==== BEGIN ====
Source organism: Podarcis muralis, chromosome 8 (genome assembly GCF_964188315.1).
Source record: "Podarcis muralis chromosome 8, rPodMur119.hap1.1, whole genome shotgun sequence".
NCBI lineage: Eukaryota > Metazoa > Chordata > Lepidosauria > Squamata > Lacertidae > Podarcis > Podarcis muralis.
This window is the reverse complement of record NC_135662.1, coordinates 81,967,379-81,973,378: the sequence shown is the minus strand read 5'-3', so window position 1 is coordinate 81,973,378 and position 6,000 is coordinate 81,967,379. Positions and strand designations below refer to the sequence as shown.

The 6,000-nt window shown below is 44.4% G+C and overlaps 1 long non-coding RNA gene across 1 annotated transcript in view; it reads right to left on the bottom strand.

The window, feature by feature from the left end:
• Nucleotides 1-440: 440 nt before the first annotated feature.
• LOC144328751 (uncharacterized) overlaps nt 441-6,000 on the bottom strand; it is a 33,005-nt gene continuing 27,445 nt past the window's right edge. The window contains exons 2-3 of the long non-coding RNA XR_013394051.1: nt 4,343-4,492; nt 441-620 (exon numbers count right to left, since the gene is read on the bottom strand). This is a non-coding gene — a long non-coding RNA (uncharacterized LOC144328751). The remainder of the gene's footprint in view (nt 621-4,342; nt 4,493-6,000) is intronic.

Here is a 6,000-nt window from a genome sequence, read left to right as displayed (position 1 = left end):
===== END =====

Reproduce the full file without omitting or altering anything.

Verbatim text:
Source organism: Podarcis muralis, chromosome 8 (genome assembly GCF_964188315.1).
Source record: "Podarcis muralis chromosome 8, rPodMur119.hap1.1, whole genome shotgun sequence".
NCBI lineage: Eukaryota > Metazoa > Chordata > Lepidosauria > Squamata > Lacertidae > Podarcis > Podarcis muralis.
This window is the reverse complement of record NC_135662.1, coordinates 81,967,379-81,973,378: the sequence shown is the minus strand read 5'-3', so window position 1 is coordinate 81,973,378 and position 6,000 is coordinate 81,967,379. Positions and strand designations below refer to the sequence as shown.

The 6,000-nt window shown below is 44.4% G+C and overlaps 1 long non-coding RNA gene across 1 annotated transcript in view; it reads right to left on the bottom strand.

The window, feature by feature from the left end:
• Nucleotides 1-440: 440 nt before the first annotated feature.
• LOC144328751 (uncharacterized) overlaps nt 441-6,000 on the bottom strand; it is a 33,005-nt gene continuing 27,445 nt past the window's right edge. The window contains exons 2-3 of the long non-coding RNA XR_013394051.1: nt 4,343-4,492; nt 441-620 (exon numbers count right to left, since the gene is read on the bottom strand). This is a non-coding gene — a long non-coding RNA (uncharacterized LOC144328751). The remainder of the gene's footprint in view (nt 621-4,342; nt 4,493-6,000) is intronic.

Here is a 6,000-nt window from a genome sequence, read left to right as displayed (position 1 = left end):